Obesity Linked to Nearly 1 in 20 Cancers Worldwide

by Amy Hendel, P.A. Health Writer

A diagnosis of cancer can shatter your world. In a fair number of cases, though you may have felt unwell, or had some symptoms, getting the diagnosis can be shocking. Research on cancer continues to uncover new risks, we do know some clear contributing factors to specific cancers. If you smoke, you have a significantly elevated risk of developing lung cancer. If you were exposed to asbestos, your risk of mesothelioma is elevated. Studies have also confirmed that being overweight or having obesity raises your risk for several cancers. They include breast, colon, rectal, uterine, esophageal, gallbladder, kidney, liver, ovarian, pancreatic, stomach, thyroid, brain and spinal cord cancers, as well as certain blood cancers. Some research has suggested a link to prostate tumors and oral cancers.

Between 1975 and 2016 there was an uptick in rates of obesity among children and adults. This steady rate of increase has affected industrialized nations, as well as poorer nations where starvation used to be more of the norm. Worldwide during that time period, the prevalence of obesity in men quadrupled, and it doubled in women. During those decades, the number of obese adults worldwide grew from 100 million to 671 million. In 2012, excess weight was linked to 544,300 cancers worldwide.

In low income countries, the link accounted for one percent of all cancers, while in high income countries (Western countries, Middle Eastern and North African countries) the link was attributed to seven to eight percent of all cancers. As of 2016, 40 percent of adults (that’s nearing half the world population) and almost 20 percent of kids worldwide are overweight or clinically obese. That’s two billion adults and 340 million children worldwide who are carrying serious levels of excess weight!

Obesity risk has been linked more predominantly to wealthier nations, but it is less common in some affluent Asia-Pacific countries. This may be a result of healthier diets – eating more fish and vegetables, eating smaller portions and actively walking to work and to other activities. If someone from that area of the world move to the U.S., obesity would likely “catch up with them” simply because of the abundance of unhealthy foods and the use of cars and mass transit for transportation as part of their new lifestyle.

Researchers agree that a significant cause of the obesity surge can be attributed to changes in the global food system during the highlighted decades. High calorie, poor quality food with reduced opportunities (and desire) to move physically daily has helped to fuel the obesity crisis. There are now enough studies identifying the obesity-cancer link for it to be discussed during routine office visits. Any patient presenting with a diagnosis of being overweight or having obesity will typically hear about elevated risk of high blood pressure, heart disease, and diabetes. We now need healthcare providers to highlight this serious cancer risk as well.

If cancer rates are escalating due to obesity, then interventions to intercept weight gain and to support weight loss are needed. Public health has suggested solutions like:

  • Taxing sweetened beverages

  • Subsidizing produce

  • Mandating companies to control food portion sizes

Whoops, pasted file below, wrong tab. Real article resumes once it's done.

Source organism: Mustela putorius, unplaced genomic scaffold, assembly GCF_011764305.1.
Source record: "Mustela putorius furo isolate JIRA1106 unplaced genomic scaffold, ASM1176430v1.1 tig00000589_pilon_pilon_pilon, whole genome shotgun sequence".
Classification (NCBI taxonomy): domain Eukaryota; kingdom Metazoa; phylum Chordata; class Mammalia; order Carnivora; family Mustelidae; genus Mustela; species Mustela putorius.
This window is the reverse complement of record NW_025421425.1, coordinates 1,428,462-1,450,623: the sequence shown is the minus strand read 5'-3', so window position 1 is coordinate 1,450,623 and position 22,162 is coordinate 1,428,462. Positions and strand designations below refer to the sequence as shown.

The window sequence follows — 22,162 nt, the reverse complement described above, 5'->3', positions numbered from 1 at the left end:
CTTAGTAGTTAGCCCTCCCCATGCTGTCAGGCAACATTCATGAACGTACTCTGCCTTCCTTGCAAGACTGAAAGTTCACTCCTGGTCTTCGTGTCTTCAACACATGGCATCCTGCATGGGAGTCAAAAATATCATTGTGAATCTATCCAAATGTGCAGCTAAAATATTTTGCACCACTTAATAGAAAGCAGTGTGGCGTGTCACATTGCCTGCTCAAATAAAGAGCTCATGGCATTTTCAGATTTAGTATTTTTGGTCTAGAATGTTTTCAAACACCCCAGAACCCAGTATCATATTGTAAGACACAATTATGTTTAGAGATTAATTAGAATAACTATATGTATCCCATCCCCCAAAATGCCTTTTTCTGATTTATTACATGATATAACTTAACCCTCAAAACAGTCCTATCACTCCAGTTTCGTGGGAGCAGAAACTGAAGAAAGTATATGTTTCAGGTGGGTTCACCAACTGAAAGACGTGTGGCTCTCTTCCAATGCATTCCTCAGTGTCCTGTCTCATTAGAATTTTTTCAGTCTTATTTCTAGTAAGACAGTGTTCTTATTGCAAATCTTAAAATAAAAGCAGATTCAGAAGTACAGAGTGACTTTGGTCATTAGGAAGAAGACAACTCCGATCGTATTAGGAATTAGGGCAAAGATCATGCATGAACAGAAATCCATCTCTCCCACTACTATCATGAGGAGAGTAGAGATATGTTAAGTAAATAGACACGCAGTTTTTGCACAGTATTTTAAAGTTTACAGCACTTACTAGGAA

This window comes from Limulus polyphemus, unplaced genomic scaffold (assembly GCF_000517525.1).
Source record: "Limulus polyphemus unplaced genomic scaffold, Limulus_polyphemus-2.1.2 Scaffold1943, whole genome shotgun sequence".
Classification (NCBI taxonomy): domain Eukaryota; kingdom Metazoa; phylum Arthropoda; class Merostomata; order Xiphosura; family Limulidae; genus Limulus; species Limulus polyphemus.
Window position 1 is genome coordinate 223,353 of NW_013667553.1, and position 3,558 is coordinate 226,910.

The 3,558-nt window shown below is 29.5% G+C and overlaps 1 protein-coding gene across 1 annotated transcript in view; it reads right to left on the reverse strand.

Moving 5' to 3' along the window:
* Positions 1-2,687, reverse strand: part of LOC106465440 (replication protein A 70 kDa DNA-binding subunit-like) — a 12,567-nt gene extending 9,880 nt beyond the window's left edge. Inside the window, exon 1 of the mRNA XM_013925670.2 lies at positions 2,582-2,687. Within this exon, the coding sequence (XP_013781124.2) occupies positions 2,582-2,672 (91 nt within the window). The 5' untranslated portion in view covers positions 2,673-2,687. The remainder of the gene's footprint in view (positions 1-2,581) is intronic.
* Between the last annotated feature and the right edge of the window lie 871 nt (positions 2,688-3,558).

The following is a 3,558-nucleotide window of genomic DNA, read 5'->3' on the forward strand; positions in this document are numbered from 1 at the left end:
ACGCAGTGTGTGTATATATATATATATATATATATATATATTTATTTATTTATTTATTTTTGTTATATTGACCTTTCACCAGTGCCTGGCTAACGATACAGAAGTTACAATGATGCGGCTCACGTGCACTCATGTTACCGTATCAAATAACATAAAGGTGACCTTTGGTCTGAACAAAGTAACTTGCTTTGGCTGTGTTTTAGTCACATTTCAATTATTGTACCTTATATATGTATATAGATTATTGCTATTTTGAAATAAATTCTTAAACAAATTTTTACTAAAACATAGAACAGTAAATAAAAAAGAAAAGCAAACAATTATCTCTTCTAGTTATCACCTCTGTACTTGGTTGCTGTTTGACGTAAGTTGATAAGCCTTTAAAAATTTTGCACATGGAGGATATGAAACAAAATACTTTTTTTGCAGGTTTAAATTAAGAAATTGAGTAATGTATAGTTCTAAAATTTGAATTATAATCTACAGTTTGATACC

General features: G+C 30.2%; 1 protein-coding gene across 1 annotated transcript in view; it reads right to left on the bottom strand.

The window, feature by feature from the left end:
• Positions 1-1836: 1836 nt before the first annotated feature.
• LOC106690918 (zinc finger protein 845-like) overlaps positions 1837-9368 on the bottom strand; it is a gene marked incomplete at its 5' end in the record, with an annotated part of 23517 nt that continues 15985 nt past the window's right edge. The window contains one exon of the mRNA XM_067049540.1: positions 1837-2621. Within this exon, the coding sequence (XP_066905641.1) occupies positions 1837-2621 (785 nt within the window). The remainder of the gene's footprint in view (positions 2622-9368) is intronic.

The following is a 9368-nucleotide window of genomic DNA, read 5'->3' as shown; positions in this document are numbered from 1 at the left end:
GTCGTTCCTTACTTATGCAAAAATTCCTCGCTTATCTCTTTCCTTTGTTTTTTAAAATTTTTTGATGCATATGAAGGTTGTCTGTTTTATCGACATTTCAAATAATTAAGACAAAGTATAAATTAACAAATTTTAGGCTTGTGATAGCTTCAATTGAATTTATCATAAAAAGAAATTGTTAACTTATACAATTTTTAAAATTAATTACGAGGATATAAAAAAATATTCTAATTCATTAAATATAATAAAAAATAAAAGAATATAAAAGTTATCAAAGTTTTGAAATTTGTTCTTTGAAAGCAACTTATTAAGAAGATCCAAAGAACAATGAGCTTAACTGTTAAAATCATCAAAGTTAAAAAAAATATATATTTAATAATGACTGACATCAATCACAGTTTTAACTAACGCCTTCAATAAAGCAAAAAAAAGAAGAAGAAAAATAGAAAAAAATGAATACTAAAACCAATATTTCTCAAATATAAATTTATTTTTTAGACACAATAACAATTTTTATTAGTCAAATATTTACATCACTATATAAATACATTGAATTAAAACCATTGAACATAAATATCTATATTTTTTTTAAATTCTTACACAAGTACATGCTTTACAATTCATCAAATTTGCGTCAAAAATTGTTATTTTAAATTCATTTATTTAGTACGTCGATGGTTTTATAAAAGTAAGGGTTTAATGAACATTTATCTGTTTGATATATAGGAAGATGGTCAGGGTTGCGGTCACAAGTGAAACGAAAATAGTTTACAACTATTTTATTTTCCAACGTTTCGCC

• Providing safe outdoor recreational areas for walking and cycling

  • Compensating individuals for gym memberships

  • Having more insurance programs pay for dietary counseling

  • Reinstating adequate physical education and after school physical activities

  • Providing publicly funded weekend physical activities for the whole family

  • Offering cooking classes to lower socio-economic communities

  • Asking food banks to provide nutritional counseling

All these solutions can help, if the larger community embraces the need for these changes and only if the individual really grasps the dire nature of obesity and its consequences.

What’s especially challenging is the fact that obesity impact is a slow train. You gradually gain weight in most cases and that excess weight that builds up year after year, slowly feeds cancer cells. It can be hard to convince someone to lose weight, when the excess weight causes “invisible changes” in the body at the cellular level. It takes time for a cancer to form and if you have no symptoms, you have no “skin in the game” to work on your weight issues. And, it’s also really hard to lose weight and keep it off, for good. Cancer risk should at minimum inspire a conversation about your weight between you and your healthcare provider. It should certainly inspire you to undergo age-appropriate cancer screenings, given your heightened risk.

Be proactive and ask if you are a candidate for bariatric surgery and weight loss medications, in addition to diet and exercise recommendations. Tackling long-standing excess weight, yo-yo dieting, and obesity, often requires an arsenal of tools. Many weight loss experts feel that obesity pharmacotherapy is still very underutilized. It’s important to modify your lifestyle at home and at work if you are going to lose weight for good. The risk of cancer and the desire for a long, healthy life can be an incredibly powerful motivator.

Amy Hendel, P.A.
Meet Our Writer
Amy Hendel, P.A.

Known as "The HealthGal", Amy Hendel P.A. is a medical and lifestyle reporter, nutrition and fitness expert, health coach and brand ambassador. Trained as a physician assistant, she maintains a health coach private practice in New York and Los Angeles. Author of The Four Habits of Healthy Families, find her on Twitter @Healthgal1103 and on Facebook @TheHealthGal. Check “Daily Health News” at healthgal.com. Her personal mantra? “Fix it first with food, fitness, and lifestyle.”